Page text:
Hath not a Jew eyes? hath not a Jew hands, organs, dimensions, senses, affections, passions? fed with the same food, hurt with the same weapons, subject to the same diseases, healed by the same means, warmed and cooled by the same winter and summer, as a Christian is? If you prick us, do we not bleed? if you tickle us, do we not laugh? if you poison us, do we not die? and if you wrong us, shall we not revenge? If we are like you in the rest, we will resemble you in that. If a Jew wrong a Christian, what is his humility? Revenge! If a Christian wrong a Jew, what should his sufferance be by Christian example? Why, revenge! The villainy you teach me I will execute, and it shall go hard but I will better the instruction.
In the introductory post of this series, I summarized the dangers of limiting free speech while at the same time granting that such limits are necessary in some cases. One case is Holocaust denial, or Holocaust revisionism as it is referred to by its supporters.
Holocaust deniers only rarely claim that the Holocaust didn’t take place or that no Jews were killed by the Nazis. Rather, they claim that either or all of these facts are lies:
Instead of outright negation, there is trivialization. Moreover, Holocaust denial claims that the holocaust is a deliberate Jewish conspiracy created to advance the present-day interest of Jews and Israel.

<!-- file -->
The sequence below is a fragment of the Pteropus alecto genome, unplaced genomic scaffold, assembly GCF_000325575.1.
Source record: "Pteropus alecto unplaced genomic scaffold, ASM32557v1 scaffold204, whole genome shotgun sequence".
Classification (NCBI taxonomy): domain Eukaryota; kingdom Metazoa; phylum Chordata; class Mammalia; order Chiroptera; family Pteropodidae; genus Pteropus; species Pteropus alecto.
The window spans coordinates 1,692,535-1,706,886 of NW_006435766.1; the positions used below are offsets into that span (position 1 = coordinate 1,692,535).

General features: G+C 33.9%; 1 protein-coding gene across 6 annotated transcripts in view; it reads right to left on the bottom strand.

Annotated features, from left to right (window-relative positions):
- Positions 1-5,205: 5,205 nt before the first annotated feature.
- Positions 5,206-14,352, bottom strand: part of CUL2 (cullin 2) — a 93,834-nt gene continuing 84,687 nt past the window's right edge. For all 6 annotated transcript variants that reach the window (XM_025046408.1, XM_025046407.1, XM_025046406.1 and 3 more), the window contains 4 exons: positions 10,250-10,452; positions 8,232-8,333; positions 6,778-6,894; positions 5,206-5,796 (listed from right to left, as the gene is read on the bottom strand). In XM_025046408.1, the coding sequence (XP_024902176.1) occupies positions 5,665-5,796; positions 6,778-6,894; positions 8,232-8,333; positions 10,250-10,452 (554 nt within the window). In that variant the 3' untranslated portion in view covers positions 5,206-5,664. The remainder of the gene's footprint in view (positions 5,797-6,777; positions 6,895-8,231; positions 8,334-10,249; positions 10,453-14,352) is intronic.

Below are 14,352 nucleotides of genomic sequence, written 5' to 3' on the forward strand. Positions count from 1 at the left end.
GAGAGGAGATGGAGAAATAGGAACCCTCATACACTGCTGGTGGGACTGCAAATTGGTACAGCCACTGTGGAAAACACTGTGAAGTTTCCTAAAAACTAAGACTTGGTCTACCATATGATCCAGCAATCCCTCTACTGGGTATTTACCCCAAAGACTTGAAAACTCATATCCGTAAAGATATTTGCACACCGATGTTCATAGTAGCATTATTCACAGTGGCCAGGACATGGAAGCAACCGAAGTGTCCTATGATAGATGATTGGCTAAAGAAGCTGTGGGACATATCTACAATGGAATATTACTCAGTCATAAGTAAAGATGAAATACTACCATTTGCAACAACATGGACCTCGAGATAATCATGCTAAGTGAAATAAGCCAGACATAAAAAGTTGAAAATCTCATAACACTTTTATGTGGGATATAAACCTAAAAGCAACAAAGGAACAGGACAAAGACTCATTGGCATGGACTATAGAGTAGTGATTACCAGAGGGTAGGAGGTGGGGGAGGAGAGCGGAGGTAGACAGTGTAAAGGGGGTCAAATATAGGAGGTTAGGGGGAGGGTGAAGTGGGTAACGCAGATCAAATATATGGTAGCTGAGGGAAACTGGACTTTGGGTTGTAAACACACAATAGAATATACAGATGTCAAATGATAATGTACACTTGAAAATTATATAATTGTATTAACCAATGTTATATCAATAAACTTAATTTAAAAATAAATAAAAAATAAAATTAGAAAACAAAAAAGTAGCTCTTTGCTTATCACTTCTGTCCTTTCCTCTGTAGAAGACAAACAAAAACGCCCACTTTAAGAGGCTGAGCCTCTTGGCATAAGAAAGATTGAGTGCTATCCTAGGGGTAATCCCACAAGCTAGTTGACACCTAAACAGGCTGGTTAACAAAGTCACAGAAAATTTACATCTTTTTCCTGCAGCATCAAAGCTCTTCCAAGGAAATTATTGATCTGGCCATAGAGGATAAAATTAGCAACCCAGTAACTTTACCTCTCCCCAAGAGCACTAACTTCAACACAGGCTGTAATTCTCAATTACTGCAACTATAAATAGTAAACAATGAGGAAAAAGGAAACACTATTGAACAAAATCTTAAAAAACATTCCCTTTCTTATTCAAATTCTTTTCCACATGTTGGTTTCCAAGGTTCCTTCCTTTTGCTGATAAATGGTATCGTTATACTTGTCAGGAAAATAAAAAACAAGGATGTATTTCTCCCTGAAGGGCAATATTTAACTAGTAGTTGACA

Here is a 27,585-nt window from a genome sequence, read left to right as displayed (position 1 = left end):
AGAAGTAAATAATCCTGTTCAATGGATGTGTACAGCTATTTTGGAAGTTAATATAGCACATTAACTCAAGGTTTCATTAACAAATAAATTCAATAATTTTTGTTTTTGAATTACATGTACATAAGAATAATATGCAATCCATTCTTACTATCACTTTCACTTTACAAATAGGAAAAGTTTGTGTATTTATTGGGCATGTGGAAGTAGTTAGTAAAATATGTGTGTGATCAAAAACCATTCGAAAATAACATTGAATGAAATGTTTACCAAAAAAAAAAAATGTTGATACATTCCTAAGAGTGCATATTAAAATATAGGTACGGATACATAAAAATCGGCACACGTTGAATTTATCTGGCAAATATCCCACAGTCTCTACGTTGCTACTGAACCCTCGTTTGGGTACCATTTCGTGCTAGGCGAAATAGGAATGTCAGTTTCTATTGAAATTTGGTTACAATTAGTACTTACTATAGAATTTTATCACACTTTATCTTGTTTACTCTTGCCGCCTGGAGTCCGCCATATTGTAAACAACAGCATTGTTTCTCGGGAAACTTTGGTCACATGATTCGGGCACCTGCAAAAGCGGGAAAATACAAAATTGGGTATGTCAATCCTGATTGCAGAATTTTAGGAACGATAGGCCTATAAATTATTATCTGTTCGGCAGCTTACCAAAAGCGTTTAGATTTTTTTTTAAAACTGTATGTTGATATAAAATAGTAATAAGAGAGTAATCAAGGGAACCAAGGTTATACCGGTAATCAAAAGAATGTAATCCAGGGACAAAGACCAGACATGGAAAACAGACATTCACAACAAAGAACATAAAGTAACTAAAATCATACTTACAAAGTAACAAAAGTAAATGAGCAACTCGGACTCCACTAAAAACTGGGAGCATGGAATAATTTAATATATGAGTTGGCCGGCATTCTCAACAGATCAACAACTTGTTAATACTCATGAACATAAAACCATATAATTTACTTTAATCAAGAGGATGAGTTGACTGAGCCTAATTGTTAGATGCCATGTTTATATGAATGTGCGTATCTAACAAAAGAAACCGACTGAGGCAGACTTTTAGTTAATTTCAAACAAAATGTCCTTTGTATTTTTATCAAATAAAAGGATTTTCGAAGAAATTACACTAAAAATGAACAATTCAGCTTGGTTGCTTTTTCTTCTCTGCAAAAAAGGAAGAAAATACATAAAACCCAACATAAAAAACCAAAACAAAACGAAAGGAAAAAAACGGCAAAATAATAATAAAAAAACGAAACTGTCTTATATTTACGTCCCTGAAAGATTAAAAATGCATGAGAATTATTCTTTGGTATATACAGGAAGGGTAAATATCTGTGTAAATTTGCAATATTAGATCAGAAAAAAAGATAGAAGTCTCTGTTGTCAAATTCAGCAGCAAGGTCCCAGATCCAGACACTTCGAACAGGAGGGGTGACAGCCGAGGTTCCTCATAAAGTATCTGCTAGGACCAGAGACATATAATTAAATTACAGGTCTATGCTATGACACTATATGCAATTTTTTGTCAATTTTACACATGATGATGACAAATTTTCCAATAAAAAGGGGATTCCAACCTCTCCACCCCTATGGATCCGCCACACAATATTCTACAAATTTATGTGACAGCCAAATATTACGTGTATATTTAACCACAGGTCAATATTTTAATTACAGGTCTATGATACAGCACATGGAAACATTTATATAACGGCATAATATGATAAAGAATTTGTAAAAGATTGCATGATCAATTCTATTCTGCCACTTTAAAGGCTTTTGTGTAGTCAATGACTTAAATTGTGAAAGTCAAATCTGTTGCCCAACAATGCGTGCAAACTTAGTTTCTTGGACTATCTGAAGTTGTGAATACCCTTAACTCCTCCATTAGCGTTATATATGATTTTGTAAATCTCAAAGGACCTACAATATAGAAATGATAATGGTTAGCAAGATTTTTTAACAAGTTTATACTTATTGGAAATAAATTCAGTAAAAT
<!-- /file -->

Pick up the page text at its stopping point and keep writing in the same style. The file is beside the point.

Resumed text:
Most historians and scholars reject Holocaust denial as a pseudo-science that fails to respect the rules of historical evidence and that is grounded in hatred rather than the pursuit of knowledge. Holocaust denial is characterized by the distortion or falsification of historical documents and the selective use of sources.
Holocaust deniers are mainly far-right, neo-nazi types and antisemites, but there are also far-left deniers, islamic deniers etc.
Nothing that went before is in itself sufficient to justify laws limiting the right to free speech of Holocaust deniers. According to the rules set forth in the introductory post in this series, one has to show that some rights are violated by Holocaust denial, and that this violation is worse than the violation of the rights of Holocaust deniers which would result from Holocaust denial laws.
There are a few possible kinds of justification:
There is antisemitism inherent in Holocaust denial, although it is not necessarily obvious or immediately apparent. It is often implicit rather explicit antisemitism: the Holocaust is an invention of Jews, a tool to make them look like victims instead of criminals, and thereby gaining some sort of immunity for their vicious acts. Or a tool to make financial claims on Germany.